Sometimes your ears can deceive you a bit. You may have the correct right hand, but the left hand is playing the wrong chord. Perhaps your mistake still sounds good, which may give your ears the impression that you have it right. But what do your emotions say? After playing the chord on the CD, and then trying to duplicate it with your hands, if you feel even slightly different, your heart is telling you that something’s not right.

Perhaps the lowest left hand note is right, and the right hand notes are right, but are the other left hand notes correct? If your ears are hearing a 1 chord (1, 3, and 5), but your heart is hearing a 4 chord (4, 6, higher 1), then perhaps the real chord is a variation of a 4 chord, such as 1, 4, and 6. This is a common mistake, since when you play the 1 chord, it doesn’t feel right, but when you play the 4 chord, it still doesn’t sound quite right!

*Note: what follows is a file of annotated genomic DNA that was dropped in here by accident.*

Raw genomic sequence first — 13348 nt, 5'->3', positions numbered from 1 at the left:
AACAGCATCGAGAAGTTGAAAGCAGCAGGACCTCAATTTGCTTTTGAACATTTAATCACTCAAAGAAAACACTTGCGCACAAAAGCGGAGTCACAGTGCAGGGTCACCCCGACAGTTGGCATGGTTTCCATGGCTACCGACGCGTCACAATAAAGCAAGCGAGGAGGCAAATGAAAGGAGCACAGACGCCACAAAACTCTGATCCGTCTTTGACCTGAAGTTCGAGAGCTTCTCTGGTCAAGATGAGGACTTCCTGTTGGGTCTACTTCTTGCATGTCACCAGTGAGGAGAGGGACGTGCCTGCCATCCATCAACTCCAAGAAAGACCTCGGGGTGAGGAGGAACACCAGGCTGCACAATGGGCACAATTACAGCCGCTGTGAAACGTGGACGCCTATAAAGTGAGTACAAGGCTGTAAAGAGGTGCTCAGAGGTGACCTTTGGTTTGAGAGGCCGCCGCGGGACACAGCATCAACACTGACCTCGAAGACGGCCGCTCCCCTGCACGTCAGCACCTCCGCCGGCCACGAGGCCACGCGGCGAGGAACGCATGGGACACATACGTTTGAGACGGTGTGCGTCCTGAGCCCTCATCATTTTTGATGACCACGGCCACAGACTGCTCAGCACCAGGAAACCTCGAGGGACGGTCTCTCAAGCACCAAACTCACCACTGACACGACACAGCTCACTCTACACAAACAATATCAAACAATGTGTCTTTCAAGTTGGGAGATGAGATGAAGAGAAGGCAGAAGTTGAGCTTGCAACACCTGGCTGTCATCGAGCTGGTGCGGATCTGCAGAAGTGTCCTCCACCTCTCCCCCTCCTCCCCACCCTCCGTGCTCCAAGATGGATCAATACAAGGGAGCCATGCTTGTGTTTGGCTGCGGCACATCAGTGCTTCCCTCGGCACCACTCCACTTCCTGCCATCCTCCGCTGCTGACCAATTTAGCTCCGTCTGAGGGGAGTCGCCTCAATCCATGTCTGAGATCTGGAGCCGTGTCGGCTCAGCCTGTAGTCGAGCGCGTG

Strange, isn’t it, to think that your ears and your heart can argue about what you are hearing? In such a case, both may be right about what they hear, but until both are satisfied, you still don’t quite have it. Ideally, it is best to get the ear and the heart in agreement. If, however, you just can’t seem to come to an agreement, always follow the heart. It’s better to feel right but sound wrong than to sound right but feel wrong.

Practice Arrangement Series: Part 2

Practice Arrangement Series: Part 2

Here we go again.  This is my second attempt at coming up with an arrangement for “I Stand All Amazed.”  For this particular song, if you’re following the series, you will hear every attempt I’ve made at coming up with the arrangement.

Because of this, there are a lot of problems and mistakes.  I want to share them, so you can see what it takes to come up with an arrangement.  Sometimes it goes better or faster than this, but not usually.

If you want to give input, please comment and let me know your thoughts!

Play by Ear, Write by Heart: Part 10